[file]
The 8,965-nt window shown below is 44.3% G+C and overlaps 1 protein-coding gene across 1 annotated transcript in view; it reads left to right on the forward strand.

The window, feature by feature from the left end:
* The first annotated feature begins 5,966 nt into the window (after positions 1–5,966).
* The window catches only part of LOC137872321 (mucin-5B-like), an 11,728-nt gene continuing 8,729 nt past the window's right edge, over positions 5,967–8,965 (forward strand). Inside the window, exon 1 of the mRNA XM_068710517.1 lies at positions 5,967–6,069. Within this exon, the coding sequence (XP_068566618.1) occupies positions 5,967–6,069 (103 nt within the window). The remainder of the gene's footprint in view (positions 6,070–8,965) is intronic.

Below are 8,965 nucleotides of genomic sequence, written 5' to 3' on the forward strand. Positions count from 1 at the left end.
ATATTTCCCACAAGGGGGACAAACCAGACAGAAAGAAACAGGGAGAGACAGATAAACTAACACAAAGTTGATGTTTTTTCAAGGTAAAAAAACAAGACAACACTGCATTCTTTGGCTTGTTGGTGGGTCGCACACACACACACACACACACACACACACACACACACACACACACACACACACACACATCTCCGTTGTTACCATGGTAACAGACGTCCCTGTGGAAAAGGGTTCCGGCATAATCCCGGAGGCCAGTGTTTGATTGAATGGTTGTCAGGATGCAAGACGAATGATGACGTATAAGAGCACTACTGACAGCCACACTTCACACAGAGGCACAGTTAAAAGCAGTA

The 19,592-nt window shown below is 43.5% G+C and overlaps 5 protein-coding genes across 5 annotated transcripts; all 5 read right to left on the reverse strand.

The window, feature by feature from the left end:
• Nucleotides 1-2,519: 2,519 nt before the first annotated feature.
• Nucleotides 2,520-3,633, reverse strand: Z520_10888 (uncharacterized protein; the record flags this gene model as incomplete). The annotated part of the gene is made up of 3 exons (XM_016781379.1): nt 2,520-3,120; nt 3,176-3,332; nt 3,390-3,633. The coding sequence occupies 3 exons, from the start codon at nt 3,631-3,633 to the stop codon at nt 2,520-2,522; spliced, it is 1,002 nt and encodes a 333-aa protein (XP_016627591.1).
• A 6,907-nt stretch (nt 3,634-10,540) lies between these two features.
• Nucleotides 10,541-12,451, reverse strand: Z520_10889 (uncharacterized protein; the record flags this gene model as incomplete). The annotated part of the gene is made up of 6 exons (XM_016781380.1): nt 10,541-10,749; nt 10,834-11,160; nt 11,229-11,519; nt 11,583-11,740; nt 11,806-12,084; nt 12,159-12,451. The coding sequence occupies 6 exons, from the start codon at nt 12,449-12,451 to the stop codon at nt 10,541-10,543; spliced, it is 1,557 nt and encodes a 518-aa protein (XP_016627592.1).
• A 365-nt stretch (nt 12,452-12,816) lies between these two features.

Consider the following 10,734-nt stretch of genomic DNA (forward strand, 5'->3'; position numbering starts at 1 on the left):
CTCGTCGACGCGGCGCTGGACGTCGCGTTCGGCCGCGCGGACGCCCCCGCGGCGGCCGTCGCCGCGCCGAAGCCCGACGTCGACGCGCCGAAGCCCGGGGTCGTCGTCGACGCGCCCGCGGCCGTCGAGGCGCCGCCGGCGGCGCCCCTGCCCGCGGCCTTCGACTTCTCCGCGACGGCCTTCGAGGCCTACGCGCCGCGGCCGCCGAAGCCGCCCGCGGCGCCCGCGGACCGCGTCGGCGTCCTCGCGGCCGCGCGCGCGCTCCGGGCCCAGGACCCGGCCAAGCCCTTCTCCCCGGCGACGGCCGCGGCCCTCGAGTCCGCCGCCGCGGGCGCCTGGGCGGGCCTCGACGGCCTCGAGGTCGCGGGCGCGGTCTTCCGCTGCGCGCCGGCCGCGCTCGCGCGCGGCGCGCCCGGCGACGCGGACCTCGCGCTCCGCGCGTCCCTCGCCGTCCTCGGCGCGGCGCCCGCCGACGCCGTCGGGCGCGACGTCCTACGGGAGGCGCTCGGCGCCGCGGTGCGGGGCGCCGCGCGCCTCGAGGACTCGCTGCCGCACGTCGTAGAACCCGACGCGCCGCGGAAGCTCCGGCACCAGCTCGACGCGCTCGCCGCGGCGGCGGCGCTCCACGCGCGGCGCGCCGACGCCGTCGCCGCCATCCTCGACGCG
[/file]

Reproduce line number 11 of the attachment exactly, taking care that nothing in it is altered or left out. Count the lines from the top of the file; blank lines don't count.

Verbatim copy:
• A 6,907-nt stretch (nt 3,634-10,540) lies between these two features.